the Art Museum, Princeton University. She succeeds Allen Rosenbaum
who retired in 1998. Peter C. Bunnell served as acting director during
She is tallish, with dimples and long, dark hair, a sprinkling of
freckles, and eyebrows so spectacular you forget to note her eye
Articulate, as might be expected, she suggested during an October
get-acquainted interview that one reason for her selection was her
interest in contemporary art — "Its absence is felt; its
is desired," she said. At the same time, she gave short shrift
to the observation that she had moved in to head an institution run,
until her arrival, exclusively by men. "I guess I am the first
woman. Coming from a woman’s college, you don’t think about
she said then, merely commenting that "The administration is
supportive of a new chapter in the museum’s history."
As new director of the museum, Taylor’s charge, she said, is
to take what is an already extraordinary institution to the next
My job is to put all these pieces together: the museum’s strong
of scholarly exhibitions; a very fine collection; talented staff;
enormous resources in the university infrastructure." And, she
added then — prophetically, it seems — that she would
fully connect the museum to the campus and the academic
Which has led, among other examples of what we’ll call "internal
outreach," to the museum’s monthly jazz nights for graduate and
undergraduate students and others in the academic community. "The
museum can seem isolated from its on-campus audiences," Taylor
says. So, the three jazz nights since November have attracted 150
or more people. Gallery talks have accompanied two of the three.
With a new associate director now in place, Taylor’s team-building
continues. Next up: a curator of education, who will guide and lead
the corps of museum docents that she described earlier as a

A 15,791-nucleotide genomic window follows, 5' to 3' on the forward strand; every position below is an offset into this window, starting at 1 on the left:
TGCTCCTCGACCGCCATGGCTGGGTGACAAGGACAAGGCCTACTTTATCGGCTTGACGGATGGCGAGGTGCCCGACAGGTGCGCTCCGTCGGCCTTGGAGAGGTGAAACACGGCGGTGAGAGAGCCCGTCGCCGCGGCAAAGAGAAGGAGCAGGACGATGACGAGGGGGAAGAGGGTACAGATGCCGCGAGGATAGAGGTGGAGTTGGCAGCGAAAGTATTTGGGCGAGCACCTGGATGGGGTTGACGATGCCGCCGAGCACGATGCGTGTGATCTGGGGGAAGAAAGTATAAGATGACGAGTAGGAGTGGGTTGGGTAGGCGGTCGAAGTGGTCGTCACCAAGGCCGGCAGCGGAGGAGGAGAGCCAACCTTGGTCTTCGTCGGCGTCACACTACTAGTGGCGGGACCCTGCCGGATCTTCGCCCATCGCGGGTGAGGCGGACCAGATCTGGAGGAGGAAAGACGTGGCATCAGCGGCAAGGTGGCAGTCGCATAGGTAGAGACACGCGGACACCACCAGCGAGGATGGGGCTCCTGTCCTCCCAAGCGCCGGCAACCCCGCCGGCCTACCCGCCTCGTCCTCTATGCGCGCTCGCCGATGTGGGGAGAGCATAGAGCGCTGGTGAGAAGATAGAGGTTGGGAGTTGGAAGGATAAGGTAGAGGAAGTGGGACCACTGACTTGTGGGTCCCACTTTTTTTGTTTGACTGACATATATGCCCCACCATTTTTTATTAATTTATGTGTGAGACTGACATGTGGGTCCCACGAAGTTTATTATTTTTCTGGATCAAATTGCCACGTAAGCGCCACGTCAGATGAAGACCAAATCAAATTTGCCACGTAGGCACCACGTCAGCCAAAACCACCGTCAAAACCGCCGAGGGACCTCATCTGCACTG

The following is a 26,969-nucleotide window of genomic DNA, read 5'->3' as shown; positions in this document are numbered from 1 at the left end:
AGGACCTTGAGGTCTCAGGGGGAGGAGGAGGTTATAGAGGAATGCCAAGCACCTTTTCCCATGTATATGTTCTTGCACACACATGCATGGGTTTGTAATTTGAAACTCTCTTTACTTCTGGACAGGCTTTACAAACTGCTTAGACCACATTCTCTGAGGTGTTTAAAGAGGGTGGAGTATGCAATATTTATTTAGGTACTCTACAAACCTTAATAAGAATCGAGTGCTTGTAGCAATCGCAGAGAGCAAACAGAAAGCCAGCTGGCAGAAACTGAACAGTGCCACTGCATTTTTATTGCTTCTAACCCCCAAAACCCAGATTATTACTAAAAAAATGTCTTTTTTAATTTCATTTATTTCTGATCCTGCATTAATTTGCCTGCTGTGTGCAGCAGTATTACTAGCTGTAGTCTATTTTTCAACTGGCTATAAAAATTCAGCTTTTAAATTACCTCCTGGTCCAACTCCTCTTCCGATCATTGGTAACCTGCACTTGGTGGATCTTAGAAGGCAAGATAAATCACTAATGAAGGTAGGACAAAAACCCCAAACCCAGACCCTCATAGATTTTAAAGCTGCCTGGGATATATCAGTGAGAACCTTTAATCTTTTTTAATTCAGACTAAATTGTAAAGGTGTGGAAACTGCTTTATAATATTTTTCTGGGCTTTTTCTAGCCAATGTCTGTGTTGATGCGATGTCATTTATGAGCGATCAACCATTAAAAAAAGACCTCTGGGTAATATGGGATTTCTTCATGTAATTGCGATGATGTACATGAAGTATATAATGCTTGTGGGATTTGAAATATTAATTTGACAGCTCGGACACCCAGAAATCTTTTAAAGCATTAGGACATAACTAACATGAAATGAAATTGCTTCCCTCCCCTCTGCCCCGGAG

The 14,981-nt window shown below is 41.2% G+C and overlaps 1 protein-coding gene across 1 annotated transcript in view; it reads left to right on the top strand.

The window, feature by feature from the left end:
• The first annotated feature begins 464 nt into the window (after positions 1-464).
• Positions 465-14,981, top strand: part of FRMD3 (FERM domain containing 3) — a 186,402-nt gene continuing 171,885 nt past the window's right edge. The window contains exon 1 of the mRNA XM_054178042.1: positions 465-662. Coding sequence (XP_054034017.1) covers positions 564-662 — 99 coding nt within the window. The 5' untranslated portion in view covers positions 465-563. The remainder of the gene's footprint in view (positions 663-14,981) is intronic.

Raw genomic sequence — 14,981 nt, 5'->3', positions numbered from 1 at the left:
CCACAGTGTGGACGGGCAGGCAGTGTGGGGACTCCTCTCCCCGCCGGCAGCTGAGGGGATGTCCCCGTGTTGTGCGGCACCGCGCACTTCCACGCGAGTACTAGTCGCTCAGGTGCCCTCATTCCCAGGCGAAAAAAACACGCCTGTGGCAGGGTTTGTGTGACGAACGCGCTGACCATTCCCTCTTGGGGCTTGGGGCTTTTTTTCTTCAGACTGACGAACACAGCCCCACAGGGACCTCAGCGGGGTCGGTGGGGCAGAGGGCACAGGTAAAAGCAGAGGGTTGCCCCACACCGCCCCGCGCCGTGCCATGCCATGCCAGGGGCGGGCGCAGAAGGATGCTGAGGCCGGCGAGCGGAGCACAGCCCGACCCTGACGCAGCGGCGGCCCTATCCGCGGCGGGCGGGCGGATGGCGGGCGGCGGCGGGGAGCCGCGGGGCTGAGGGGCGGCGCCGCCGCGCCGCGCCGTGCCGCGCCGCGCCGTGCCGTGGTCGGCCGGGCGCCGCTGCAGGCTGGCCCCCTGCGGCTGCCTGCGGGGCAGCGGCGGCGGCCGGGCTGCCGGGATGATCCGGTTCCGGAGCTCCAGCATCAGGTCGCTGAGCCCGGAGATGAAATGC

program and a big part of the art museum as a resource;" devise
effective ways to interact with the campus community and
including faculty; and find the right fit between the museum
and the community at large — be the bridge between the scholarly
community and the general public. In the first interview, Taylor had
drawn this picture: The museum could be a point of intersection for
a number of campus entities, including the art and archaeology
the school of architecture; the studio program.
Case, or exhibition, in point: the current Le Corbusier
show. Hearing from the architecture school that his 1935 drawings
were stored in the museum, Taylor took a look at them, quickly
an opportunity to do an exhibition and, of special importance to her,
to collaborate with another department to do it. With positive
from the school dean, she hired Reiser, who "works in New York
and teaches here" to design the installation.
"We realized it would be very much a didactic exhibition because
the drawings require a good deal of interpretation," she says.
She sees the how of a show as crucial in its presentation to the
what strategies and devices are used; what printed/educational
are produced, and so on. The reading area in the Corbu gallery was
one outcome of these deliberations, as were chairs situated around
the drawings on display. So, too, was hiring a graphic designer for
the wall and table quotes, and the innovative invitation whose look
is replicated all over, including the museum shop — where the
now-familiar tube is stuffed with white Le Corbusier tee shirts and
surrounded with myriad materials about him and other icons of modern
"Well, we wanted it to be memorable, to signal some new
Taylor says, low-key.
The exhibition schedule she and her staff are building now must take
into account the museum’s audiences; the university’s curricular
and the curators’ varied research interests, she says. Ideally,
plan two-three years ahead; and she already anticipates an exhibition
of Roman sculpture and another that will focus on a theme of Van Dyke.
And, "to energize our audiences and engage our students, we should